We each bring all of our lives beliefs and convictions to what we read. Some of us are more aware of them than others. Larry and I for example often get into minor tussles over the assumptions we bring to scripture.
Paradoxically Larry and I agree in the basics and disagree in the details. Larry says something like all scripture is poetry and I say all scripture is parable. Our differences are not diatant at all.
Some assumptions we bring aren’t about scripture at all: like the divinity of Christ or the facts of history. And still they impinge on how we read the texts we are looking at.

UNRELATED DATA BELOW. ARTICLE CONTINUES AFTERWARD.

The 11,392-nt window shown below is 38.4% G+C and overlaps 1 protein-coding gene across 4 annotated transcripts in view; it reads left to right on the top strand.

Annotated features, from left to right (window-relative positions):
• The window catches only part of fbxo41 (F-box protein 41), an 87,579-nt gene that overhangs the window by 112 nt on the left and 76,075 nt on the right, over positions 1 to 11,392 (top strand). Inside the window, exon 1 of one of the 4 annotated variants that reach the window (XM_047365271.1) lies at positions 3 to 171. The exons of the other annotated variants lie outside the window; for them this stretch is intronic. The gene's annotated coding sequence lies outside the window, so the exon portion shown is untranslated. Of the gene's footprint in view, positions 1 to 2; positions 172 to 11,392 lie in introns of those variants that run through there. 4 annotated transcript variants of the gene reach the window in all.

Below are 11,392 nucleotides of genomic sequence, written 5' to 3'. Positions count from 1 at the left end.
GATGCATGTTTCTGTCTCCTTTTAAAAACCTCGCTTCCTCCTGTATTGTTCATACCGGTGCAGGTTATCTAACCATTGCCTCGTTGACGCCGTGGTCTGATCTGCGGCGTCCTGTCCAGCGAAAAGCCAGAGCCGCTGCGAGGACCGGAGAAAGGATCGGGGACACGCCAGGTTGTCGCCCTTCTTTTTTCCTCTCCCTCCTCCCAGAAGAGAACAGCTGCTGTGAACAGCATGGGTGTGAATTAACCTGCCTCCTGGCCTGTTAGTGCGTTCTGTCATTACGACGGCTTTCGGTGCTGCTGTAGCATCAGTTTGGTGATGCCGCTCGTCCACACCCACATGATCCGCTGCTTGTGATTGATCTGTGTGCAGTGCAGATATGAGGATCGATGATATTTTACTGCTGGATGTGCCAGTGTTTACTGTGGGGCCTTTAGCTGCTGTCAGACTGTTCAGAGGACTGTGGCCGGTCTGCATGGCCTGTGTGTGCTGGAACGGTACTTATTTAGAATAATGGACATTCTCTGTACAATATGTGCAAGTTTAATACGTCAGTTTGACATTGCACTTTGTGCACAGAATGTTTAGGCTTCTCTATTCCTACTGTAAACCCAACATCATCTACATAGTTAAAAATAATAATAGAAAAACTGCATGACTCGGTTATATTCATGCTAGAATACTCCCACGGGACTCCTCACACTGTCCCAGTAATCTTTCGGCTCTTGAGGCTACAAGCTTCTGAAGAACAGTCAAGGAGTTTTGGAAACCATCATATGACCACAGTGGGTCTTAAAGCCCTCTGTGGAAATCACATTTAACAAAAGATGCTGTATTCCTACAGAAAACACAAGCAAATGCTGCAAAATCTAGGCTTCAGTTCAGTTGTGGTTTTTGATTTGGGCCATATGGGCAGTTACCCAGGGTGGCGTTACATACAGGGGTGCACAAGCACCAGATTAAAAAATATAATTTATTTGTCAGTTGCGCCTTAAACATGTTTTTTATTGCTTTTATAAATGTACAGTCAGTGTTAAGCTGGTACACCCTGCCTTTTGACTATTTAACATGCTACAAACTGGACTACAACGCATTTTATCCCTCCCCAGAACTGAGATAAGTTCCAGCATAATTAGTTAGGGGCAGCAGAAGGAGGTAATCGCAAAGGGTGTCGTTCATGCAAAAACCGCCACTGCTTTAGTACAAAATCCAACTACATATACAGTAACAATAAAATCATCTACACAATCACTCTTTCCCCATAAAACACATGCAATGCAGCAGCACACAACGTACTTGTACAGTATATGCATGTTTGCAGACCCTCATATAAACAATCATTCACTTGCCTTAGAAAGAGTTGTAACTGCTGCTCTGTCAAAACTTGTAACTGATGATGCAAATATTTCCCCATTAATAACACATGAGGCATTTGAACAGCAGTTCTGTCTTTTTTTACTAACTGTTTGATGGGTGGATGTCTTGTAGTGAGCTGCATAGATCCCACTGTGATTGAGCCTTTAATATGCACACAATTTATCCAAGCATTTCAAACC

Someone calling themsleves Brandon attracted by our deliberations asked a rather pointed question:
How can we look at HUMAN history, and make any inferences as to what the kingdom is like?
It opened up for me that some assumptions I take for granted may not be shared by everyone. Like the idea that God reveals Godself through human history. No passage of scripture declares it but the whole breadth of scripture implies it. For me.
It seems to me this is an opportunity for us to lay our cards on the table so to speak. What do we bring to our reading of scripture? Something perhaps we haven’t spoken of here before. It doesn’t need to be monumental (or even secretly personal).
We’ve alraedy sort of rehashed the Triunity/Unitarian thing and the divine inspiration thing. And the metaphorical/literal thing. What else makes the way you read unique?